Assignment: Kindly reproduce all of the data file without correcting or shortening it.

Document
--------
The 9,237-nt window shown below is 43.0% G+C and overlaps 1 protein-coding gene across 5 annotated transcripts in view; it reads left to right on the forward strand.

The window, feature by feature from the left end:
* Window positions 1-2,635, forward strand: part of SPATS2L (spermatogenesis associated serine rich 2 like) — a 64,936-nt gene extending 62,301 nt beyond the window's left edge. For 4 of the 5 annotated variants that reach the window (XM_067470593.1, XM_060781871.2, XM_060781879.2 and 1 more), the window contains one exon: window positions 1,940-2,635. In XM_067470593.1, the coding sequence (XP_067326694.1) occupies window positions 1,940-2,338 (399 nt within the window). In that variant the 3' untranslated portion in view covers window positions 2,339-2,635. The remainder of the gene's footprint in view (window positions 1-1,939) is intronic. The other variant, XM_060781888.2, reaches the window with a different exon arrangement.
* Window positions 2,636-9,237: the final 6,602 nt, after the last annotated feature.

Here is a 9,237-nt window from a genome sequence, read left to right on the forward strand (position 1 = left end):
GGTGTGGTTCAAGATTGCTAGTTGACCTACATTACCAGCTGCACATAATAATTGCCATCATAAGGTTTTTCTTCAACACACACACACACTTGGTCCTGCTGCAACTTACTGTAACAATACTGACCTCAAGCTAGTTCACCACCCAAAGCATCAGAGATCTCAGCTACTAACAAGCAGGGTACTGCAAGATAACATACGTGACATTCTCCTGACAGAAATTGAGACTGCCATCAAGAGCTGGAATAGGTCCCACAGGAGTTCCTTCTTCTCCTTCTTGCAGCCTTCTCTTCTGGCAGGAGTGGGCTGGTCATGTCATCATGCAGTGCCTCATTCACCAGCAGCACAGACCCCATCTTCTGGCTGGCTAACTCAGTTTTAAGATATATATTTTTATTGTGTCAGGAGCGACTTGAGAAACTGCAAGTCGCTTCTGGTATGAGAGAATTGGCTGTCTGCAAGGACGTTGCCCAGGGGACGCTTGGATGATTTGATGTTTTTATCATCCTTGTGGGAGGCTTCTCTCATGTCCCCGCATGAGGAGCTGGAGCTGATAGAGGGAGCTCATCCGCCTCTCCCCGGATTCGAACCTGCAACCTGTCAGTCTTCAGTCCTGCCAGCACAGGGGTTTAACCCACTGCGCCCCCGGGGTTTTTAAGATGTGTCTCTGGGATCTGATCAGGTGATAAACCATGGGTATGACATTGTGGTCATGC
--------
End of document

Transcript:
The 9,237-nt window shown below is 43.0% G+C and overlaps 1 protein-coding gene across 5 annotated transcripts in view; it reads left to right on the forward strand.

The window, feature by feature from the left end:
* Window positions 1-2,635, forward strand: part of SPATS2L (spermatogenesis associated serine rich 2 like) — a 64,936-nt gene extending 62,301 nt beyond the window's left edge. For 4 of the 5 annotated variants that reach the window (XM_067470593.1, XM_060781871.2, XM_060781879.2 and 1 more), the window contains one exon: window positions 1,940-2,635. In XM_067470593.1, the coding sequence (XP_067326694.1) occupies window positions 1,940-2,338 (399 nt within the window). In that variant the 3' untranslated portion in view covers window positions 2,339-2,635. The remainder of the gene's footprint in view (window positions 1-1,939) is intronic. The other variant, XM_060781888.2, reaches the window with a different exon arrangement.
* Window positions 2,636-9,237: the final 6,602 nt, after the last annotated feature.

Here is a 9,237-nt window from a genome sequence, read left to right on the forward strand (position 1 = left end):
GGTGTGGTTCAAGATTGCTAGTTGACCTACATTACCAGCTGCACATAATAATTGCCATCATAAGGTTTTTCTTCAACACACACACACACTTGGTCCTGCTGCAACTTACTGTAACAATACTGACCTCAAGCTAGTTCACCACCCAAAGCATCAGAGATCTCAGCTACTAACAAGCAGGGTACTGCAAGATAACATACGTGACATTCTCCTGACAGAAATTGAGACTGCCATCAAGAGCTGGAATAGGTCCCACAGGAGTTCCTTCTTCTCCTTCTTGCAGCCTTCTCTTCTGGCAGGAGTGGGCTGGTCATGTCATCATGCAGTGCCTCATTCACCAGCAGCACAGACCCCATCTTCTGGCTGGCTAACTCAGTTTTAAGATATATATTTTTATTGTGTCAGGAGCGACTTGAGAAACTGCAAGTCGCTTCTGGTATGAGAGAATTGGCTGTCTGCAAGGACGTTGCCCAGGGGACGCTTGGATGATTTGATGTTTTTATCATCCTTGTGGGAGGCTTCTCTCATGTCCCCGCATGAGGAGCTGGAGCTGATAGAGGGAGCTCATCCGCCTCTCCCCGGATTCGAACCTGCAACCTGTCAGTCTTCAGTCCTGCCAGCACAGGGGTTTAACCCACTGCGCCCCCGGGGTTTTTAAGATGTGTCTCTGGGATCTGATCAGGTGATAAACCATGGGTATGACATTGTGGTCATGC